An employer may satisfy its burden by presenting facts that indicate that the adverse employment decision was based upon a legitimate business justification. See, e.g., Blosser v. AK Steel Corp., 520 F.Appx. 359, 367 (6th Cir. 2013) ("The economic recession of 2008 forced AK Steel to implement company-wide involuntary layoffs, and Blosser's position was eliminated as part of that reduction in force. Blosser was selected for termination using the same criteria used to evaluate every employee: seniority, work performance, and uniqueness of skills."); Skrjanc, 272 F.3d at 312, 315 (holding that an adverse employment decision against a positively-reviewed employee may present a legitimate, non-discriminatory rationale if the decision is based upon neutral criteria and bounded by economic realities).

An employee establishes that the employer's stated reason is pretextual if the reason "(1) ha[s] no basis in fact; (2) did not actually motivate the action; or (3) w[as] insufficient to warrant the action." Seeger v. Cincinnati Bell Tel. Co., LLC, 681 F.3d 274, 285 (6th Cir. 2012). Establishing pretext, however, is not formulaic. Chen v. Dow Chem. Co., 580 F.3d 394, 400 n.4 (6th Cir. 2009). Rather, it is a commonsense inquiry: did "the employer ma[k]e up its stated reason to conceal intentional discrimination[?]" Id. "At the summary judgment stage, the issue is whether the plaintiff has produced evidence from which a jury could reasonably doubt the employer's explanation." Id.

Here, Hoskins contends that she demonstrated a prima facie retaliation case because she alleged that her absences during the 2011-12 school year motivated the LCBOE's employment decision. The LCBOE concedes the first and second elements but contests the third and fourth elements of Hoskins's prima facie case. It is unnecessary, however, for the Court to analyze Hoskins's prima facie burden because it is clear from the record that the LCBOE had a legitimate, nondiscriminatory reason to not renew Hoskins's contract. Moreover, Hoskins has not demonstrated that the LCBOE's reason was a pretext for unlawful discrimination.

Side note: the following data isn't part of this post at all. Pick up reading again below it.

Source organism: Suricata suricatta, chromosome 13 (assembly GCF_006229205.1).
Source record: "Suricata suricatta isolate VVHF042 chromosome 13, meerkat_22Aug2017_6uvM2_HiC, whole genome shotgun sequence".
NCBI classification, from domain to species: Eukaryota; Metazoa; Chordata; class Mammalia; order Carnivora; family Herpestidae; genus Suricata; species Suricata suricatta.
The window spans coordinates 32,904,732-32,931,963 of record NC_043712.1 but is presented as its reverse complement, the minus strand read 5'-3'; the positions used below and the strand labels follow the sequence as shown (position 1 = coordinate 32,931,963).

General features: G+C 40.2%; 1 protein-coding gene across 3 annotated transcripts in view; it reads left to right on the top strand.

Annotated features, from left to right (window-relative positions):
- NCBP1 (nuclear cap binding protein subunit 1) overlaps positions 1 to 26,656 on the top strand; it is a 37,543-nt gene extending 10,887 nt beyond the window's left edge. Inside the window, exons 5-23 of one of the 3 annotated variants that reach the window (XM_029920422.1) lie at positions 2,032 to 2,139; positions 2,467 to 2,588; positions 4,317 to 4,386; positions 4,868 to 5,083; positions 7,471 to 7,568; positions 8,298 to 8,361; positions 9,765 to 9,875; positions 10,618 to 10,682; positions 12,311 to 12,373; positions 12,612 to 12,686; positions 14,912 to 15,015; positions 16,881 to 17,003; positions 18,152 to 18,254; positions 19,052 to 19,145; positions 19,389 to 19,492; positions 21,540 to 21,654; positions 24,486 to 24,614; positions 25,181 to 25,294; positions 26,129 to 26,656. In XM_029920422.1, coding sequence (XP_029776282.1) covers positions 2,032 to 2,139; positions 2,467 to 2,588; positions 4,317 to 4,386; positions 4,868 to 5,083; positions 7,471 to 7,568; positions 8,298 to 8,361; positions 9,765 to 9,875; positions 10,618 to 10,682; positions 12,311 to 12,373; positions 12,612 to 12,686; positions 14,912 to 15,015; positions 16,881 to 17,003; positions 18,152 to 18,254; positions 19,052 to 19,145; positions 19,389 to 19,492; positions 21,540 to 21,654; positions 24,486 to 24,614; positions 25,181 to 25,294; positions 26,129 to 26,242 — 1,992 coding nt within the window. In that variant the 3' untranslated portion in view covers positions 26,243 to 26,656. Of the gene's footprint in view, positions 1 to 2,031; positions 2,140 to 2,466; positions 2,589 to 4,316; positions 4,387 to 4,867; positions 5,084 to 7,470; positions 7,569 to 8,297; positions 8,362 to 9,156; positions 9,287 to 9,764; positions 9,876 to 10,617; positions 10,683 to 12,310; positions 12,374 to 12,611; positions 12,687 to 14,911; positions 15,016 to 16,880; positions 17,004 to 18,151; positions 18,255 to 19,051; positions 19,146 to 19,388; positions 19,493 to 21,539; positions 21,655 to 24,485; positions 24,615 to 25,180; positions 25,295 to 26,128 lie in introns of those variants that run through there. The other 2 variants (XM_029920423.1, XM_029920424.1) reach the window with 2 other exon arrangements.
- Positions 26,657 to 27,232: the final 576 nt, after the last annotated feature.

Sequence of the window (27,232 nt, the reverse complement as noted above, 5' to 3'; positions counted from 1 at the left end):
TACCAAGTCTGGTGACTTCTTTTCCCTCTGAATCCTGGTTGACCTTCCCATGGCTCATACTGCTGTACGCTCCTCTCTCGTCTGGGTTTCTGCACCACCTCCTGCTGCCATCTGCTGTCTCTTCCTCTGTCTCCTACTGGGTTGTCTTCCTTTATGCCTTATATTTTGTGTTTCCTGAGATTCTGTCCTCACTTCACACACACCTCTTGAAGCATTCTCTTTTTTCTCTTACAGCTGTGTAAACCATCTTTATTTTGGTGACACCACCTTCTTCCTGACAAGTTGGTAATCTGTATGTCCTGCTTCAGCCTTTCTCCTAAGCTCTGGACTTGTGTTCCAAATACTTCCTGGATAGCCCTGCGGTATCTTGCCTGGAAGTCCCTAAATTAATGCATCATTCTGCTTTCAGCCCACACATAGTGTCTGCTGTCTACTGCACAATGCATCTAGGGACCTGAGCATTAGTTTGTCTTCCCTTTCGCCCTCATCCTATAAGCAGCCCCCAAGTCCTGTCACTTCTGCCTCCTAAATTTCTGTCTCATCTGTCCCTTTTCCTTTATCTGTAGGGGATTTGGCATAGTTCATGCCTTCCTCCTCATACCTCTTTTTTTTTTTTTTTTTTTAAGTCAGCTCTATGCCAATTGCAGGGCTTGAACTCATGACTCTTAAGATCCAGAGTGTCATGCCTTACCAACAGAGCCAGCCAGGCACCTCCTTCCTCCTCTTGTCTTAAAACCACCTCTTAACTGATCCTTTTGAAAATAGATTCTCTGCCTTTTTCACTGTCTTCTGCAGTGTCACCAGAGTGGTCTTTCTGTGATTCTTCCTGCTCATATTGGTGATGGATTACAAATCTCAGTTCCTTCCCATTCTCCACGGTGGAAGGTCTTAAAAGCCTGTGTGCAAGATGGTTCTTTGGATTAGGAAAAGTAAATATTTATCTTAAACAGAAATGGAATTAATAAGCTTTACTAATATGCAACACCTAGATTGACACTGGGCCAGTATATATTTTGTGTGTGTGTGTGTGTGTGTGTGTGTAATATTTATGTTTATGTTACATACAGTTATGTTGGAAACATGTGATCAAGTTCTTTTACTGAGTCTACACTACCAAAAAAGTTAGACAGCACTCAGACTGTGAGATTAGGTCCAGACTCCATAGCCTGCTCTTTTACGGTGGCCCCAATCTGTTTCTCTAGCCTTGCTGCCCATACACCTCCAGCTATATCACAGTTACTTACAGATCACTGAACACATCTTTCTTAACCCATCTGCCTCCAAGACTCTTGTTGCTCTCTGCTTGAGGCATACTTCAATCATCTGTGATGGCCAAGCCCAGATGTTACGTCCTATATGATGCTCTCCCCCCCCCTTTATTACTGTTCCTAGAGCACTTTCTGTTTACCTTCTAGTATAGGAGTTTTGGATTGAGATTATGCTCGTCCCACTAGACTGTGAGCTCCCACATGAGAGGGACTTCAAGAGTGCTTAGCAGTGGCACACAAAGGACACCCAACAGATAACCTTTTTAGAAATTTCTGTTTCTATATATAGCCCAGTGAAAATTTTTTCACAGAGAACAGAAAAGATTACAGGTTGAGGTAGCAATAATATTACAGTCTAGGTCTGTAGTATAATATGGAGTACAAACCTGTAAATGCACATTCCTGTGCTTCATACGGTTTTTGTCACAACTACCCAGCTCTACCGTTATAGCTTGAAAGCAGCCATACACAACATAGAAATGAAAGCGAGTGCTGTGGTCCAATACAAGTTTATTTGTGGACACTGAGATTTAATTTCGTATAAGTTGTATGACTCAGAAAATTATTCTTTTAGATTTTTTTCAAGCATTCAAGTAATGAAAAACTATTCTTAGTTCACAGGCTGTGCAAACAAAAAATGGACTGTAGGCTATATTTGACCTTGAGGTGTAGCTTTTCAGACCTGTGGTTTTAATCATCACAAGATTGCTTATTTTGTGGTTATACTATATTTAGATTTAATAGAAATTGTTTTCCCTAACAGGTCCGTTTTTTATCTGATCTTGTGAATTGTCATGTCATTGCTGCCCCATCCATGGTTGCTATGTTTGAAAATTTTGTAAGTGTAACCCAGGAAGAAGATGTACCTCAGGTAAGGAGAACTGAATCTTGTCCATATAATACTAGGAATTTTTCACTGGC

The LCBOE satisfied its burden to present a legitimate business justification for its employment action. Reduced funding forced the preschool department to reduce its staff by two teachers. One teacher retired. The LCBOE then used identical criteria to evaluate the remaining teachers' performance: tenure and total percentage gain. See Blosser, 520 F.Appx. at 367. Tenure and total percentage gain are neutral criteria, see Skrjanc, 272 F.3d at 315, and, of the non-tenured teachers, Hoskins's students had the lowest total percentage gain. Accordingly, the LCBOE decided not to renew Hoskins's contract.

Hoskins never asserts that the LCBOE's justification was pretextual. Nonetheless, the Court will consider her claim that Berry told Hoskins's family members that her contract would not be renewed because of her absences as possible evidence of pretext. Taken as true, however, the alleged statement does not indicate that Hoskins's third-to-last total percentage gain did not actually motivate the LCBOE's decision. Hoskins never argues that the LCSS does not measure teacher effectiveness through student performance data. She does not contend that the kindergarten readiness scores and the associated total percentage gain are wrong or fabricated, and she does not claim that any other non-tenured teachers had worse student performance data. Hoskins further concedes that the LCSS made appropriate accommodations when she took leave, even providing the same qualified substitute to encourage classroom performance. Hoskins has not presented any evidence from which a jury could reasonably doubt the LCBOE's justification.

Hoskins claims that the non-renewal of her contract was retaliatory because she had not taken FMLA leave before the 2011-12 school year. This, however, is a classic example of the logical fallacy of post hoc ergo propter hoc, i.e., "after this, therefore because of this." Black's Law Dictionary 1355 (10th ed. 2014) ("The logical fallacy of assuming that a causal relationship exists when acts or events are merely sequential."). Hoskins's timeline is correct, but simply because her contract was not renewed after she took FMLA leave does not mean that her contract was not renewed because she took FMLA leave.

IV.

The record shows that Hoskins's student performance data lagged behind all other non-tenured teachers. It is also clear that the LCSS had to reduce the size of its preschool staff. There is no evidence that the LCBOE conjured data to "conceal intentional discrimination."

Accordingly, the Court hereby ORDERS as follows:

1. Defendants' motion for summary judgment (DE 13) is GRANTED; and

2. A judgment consistent with this Opinion and Order will be entered contemporaneously.